Welcome to my old blog on my new AndoVPS, on digitalocean.com.
... railties (4.0.0.beta1) actionpack (= 4.0.0.beta1) activesupport (= 4.0.0.beta1) rake (>= 0.8.7) rdoc (~> 3.4) thor (>= 0.17.0, < 2.0) ...
So this fact makes ri not work in a Ruby 2 + Rails 4 project at the moment… I suspect this could be the reason why docs were not included by default by RVM. Or possibly the other way around, due to the fact that docs are never included by default (so seldom used), Rails developers didn’t see there was a problem.
The easiest temporary fix is to use the full path to (the good) ri:
$ /Users/.../.rvm/rubies/ruby-2.0.0-p0/bin/ri String
Another temporary fix (I’m currently using this one) is to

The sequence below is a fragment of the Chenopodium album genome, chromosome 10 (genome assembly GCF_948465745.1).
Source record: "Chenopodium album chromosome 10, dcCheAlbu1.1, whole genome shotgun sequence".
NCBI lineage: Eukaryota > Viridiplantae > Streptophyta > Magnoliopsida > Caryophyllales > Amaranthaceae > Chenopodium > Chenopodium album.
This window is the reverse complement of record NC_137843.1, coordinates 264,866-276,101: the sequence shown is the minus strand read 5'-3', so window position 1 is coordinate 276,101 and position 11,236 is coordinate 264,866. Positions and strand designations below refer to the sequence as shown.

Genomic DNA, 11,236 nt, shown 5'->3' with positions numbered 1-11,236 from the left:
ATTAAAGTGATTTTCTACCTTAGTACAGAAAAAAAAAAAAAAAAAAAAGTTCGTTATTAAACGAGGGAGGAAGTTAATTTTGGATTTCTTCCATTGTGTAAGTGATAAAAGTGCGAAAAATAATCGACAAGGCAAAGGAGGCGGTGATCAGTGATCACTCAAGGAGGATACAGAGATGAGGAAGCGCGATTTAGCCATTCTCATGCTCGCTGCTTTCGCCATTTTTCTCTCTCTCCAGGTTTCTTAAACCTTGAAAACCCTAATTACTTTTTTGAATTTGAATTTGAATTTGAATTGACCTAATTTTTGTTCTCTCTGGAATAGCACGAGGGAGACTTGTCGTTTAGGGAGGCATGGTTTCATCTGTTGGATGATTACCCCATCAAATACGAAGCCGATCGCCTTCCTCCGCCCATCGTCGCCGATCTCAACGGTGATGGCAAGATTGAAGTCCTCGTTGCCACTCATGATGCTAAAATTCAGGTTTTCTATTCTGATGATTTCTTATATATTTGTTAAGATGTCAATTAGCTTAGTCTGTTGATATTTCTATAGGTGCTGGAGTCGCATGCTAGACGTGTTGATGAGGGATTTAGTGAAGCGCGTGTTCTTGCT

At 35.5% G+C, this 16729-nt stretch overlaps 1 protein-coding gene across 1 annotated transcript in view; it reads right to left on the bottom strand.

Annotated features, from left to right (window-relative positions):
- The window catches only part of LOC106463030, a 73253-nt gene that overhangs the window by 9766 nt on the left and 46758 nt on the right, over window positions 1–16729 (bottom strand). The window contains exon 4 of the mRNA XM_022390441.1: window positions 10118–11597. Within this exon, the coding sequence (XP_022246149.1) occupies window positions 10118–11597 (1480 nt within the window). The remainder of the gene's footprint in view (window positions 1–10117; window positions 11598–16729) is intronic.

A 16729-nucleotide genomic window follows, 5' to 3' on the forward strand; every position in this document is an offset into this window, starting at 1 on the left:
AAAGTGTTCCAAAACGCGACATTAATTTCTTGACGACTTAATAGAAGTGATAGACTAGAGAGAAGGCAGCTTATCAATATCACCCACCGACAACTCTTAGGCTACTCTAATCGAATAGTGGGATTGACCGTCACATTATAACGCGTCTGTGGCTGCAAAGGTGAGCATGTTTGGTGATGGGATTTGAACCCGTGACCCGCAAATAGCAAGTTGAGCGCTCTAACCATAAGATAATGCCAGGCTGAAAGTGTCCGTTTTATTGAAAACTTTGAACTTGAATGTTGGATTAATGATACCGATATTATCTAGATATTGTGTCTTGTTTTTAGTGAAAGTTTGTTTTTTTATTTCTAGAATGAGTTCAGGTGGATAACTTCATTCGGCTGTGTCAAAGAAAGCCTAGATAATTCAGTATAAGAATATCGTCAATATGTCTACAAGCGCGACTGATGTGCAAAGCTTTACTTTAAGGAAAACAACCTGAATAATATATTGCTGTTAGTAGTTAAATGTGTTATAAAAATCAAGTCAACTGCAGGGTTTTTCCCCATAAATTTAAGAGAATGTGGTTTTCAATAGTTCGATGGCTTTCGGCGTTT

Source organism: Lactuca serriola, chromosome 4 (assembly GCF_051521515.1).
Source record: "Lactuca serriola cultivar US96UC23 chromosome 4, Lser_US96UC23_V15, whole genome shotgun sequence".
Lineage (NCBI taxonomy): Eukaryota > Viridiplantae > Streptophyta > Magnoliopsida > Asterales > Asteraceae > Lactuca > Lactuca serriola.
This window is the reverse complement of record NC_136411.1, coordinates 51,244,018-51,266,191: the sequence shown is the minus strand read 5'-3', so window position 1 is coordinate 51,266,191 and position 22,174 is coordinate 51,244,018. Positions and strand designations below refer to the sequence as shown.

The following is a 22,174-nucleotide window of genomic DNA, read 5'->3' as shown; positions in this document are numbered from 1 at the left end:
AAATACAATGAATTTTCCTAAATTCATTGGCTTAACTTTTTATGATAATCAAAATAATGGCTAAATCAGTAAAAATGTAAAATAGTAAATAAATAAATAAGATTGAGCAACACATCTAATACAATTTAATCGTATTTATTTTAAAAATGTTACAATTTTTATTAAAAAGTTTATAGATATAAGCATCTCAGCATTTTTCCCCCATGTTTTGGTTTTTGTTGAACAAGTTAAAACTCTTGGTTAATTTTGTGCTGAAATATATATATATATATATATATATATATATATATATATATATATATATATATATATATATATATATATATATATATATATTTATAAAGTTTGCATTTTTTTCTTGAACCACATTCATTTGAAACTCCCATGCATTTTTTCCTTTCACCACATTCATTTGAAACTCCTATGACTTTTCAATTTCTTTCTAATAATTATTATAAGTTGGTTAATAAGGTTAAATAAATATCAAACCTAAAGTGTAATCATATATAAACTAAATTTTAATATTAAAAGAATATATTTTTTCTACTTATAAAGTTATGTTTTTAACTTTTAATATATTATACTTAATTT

- manually edit the Gemfile.lock such that above line reads instead
rdoc (>= 3.4)
$ bundle update rdoc
After that, you can again execute ri without specifying its path.
$ ri String
Reading the 4th edition of the Agile Web Development with Rails book by Sam Ruby.
With Ruby, however, much of this support just isn’t necessary. Editors such as TextMate and BBEdit give you 90 percent of what you’d get from an IDE but are far lighter weight. Just about the only useful IDE facility that’s missing is refactoring support.
Hm, that’s unfortunate. One of the most useful IDE facility that’s missing is debugging support !! When you have a debugger integrated into the editor, you are not anymore thinking about debugging because it’s just another editing task.
You look at a piece of code, put a breakpoint, hit debug, and review the application state at that point in time, step by step.